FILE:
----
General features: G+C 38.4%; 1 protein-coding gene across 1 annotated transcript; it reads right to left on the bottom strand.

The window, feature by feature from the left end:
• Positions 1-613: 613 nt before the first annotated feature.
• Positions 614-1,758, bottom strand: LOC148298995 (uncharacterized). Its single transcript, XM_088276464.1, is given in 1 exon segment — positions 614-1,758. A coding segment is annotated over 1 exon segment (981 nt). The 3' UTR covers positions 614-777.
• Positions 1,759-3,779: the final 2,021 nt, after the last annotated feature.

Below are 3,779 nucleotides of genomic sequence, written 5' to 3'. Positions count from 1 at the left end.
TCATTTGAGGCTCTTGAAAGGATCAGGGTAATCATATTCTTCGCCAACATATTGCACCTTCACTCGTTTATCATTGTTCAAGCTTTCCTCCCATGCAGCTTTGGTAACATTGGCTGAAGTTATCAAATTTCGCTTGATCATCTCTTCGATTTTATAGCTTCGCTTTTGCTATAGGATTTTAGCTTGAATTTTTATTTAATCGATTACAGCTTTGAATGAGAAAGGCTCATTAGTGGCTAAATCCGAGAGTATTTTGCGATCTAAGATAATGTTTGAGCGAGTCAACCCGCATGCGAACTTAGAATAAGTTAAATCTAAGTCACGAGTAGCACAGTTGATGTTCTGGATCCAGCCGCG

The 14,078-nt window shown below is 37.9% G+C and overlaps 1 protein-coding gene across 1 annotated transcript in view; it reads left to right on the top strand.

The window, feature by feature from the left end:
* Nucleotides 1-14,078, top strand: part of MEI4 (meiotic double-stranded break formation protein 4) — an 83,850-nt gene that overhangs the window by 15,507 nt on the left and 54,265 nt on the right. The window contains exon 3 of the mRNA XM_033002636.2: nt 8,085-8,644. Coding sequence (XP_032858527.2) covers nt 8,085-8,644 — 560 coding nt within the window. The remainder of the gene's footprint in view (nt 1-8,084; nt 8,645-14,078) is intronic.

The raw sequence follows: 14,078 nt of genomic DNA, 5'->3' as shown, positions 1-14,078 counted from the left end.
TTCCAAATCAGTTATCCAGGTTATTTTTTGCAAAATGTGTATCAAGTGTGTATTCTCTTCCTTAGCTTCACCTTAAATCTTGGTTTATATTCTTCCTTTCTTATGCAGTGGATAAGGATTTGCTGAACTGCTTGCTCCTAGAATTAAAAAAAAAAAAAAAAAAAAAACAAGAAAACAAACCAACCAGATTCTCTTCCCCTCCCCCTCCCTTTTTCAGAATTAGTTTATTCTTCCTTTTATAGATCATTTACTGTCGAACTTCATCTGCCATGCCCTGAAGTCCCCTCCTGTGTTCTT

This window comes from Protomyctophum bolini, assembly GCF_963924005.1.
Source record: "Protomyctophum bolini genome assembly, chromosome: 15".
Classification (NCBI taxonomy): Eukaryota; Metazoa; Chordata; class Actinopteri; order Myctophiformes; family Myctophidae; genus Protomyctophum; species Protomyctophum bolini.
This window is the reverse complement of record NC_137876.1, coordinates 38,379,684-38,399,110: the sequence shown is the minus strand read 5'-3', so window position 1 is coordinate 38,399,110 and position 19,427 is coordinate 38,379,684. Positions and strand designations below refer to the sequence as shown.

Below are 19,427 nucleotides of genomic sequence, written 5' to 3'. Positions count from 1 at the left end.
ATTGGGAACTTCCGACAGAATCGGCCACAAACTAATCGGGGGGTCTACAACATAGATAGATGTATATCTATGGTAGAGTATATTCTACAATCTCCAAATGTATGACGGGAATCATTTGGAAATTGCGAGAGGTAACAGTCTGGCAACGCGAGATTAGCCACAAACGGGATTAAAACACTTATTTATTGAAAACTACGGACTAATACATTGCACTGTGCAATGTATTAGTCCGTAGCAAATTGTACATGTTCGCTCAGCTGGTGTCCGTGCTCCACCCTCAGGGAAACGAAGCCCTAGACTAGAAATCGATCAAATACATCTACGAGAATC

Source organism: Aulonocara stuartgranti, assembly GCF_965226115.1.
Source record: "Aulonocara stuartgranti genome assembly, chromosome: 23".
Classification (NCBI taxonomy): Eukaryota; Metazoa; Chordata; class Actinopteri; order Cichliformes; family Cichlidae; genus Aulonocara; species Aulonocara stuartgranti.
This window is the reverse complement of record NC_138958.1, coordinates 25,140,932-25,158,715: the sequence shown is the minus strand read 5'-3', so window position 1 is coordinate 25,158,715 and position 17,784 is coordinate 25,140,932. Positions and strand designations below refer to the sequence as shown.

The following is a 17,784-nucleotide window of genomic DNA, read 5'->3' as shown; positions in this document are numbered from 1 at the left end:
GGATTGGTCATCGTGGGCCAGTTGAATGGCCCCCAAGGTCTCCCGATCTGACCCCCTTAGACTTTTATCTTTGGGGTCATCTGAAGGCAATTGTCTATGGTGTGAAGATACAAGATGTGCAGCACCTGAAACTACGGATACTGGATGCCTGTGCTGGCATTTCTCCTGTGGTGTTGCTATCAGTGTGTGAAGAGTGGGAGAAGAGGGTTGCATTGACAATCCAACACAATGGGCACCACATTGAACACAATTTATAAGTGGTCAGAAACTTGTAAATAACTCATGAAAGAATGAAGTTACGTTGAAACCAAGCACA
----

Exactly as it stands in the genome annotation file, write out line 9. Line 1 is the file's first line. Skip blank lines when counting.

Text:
The window, feature by feature from the left end: